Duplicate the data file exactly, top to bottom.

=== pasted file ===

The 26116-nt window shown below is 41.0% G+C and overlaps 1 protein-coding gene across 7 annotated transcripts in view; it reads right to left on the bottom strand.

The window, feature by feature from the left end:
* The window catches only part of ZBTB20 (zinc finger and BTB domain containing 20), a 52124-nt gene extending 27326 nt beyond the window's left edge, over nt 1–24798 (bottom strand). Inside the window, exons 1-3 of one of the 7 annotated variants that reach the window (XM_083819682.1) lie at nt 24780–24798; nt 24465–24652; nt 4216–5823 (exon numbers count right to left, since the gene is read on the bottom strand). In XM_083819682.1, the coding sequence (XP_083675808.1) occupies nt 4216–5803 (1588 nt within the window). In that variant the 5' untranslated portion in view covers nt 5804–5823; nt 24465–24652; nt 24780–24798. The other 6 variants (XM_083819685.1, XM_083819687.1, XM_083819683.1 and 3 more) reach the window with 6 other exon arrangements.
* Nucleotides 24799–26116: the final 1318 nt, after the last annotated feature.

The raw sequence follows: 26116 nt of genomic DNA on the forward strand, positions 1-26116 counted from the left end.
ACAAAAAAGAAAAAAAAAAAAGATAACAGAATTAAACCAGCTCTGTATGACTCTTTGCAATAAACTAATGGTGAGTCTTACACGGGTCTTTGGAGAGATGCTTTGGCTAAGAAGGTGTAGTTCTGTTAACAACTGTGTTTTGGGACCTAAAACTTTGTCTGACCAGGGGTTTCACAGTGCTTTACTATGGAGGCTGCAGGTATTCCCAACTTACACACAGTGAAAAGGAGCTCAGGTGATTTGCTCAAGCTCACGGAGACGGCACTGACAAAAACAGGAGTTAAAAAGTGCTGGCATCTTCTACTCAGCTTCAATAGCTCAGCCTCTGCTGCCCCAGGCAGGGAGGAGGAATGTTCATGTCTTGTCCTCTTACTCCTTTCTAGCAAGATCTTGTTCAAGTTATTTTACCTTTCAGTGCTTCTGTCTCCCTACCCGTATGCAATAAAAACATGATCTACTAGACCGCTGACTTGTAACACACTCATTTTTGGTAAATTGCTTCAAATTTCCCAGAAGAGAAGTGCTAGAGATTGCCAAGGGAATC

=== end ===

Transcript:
The 26116-nt window shown below is 41.0% G+C and overlaps 1 protein-coding gene across 7 annotated transcripts in view; it reads right to left on the bottom strand.

The window, feature by feature from the left end:
* The window catches only part of ZBTB20 (zinc finger and BTB domain containing 20), a 52124-nt gene extending 27326 nt beyond the window's left edge, over nt 1–24798 (bottom strand). Inside the window, exons 1-3 of one of the 7 annotated variants that reach the window (XM_083819682.1) lie at nt 24780–24798; nt 24465–24652; nt 4216–5823 (exon numbers count right to left, since the gene is read on the bottom strand). In XM_083819682.1, the coding sequence (XP_083675808.1) occupies nt 4216–5803 (1588 nt within the window). In that variant the 5' untranslated portion in view covers nt 5804–5823; nt 24465–24652; nt 24780–24798. The other 6 variants (XM_083819685.1, XM_083819687.1, XM_083819683.1 and 3 more) reach the window with 6 other exon arrangements.
* Nucleotides 24799–26116: the final 1318 nt, after the last annotated feature.

The raw sequence follows: 26116 nt of genomic DNA on the forward strand, positions 1-26116 counted from the left end.
ACAAAAAAGAAAAAAAAAAAAGATAACAGAATTAAACCAGCTCTGTATGACTCTTTGCAATAAACTAATGGTGAGTCTTACACGGGTCTTTGGAGAGATGCTTTGGCTAAGAAGGTGTAGTTCTGTTAACAACTGTGTTTTGGGACCTAAAACTTTGTCTGACCAGGGGTTTCACAGTGCTTTACTATGGAGGCTGCAGGTATTCCCAACTTACACACAGTGAAAAGGAGCTCAGGTGATTTGCTCAAGCTCACGGAGACGGCACTGACAAAAACAGGAGTTAAAAAGTGCTGGCATCTTCTACTCAGCTTCAATAGCTCAGCCTCTGCTGCCCCAGGCAGGGAGGAGGAATGTTCATGTCTTGTCCTCTTACTCCTTTCTAGCAAGATCTTGTTCAAGTTATTTTACCTTTCAGTGCTTCTGTCTCCCTACCCGTATGCAATAAAAACATGATCTACTAGACCGCTGACTTGTAACACACTCATTTTTGGTAAATTGCTTCAAATTTCCCAGAAGAGAAGTGCTAGAGATTGCCAAGGGAATC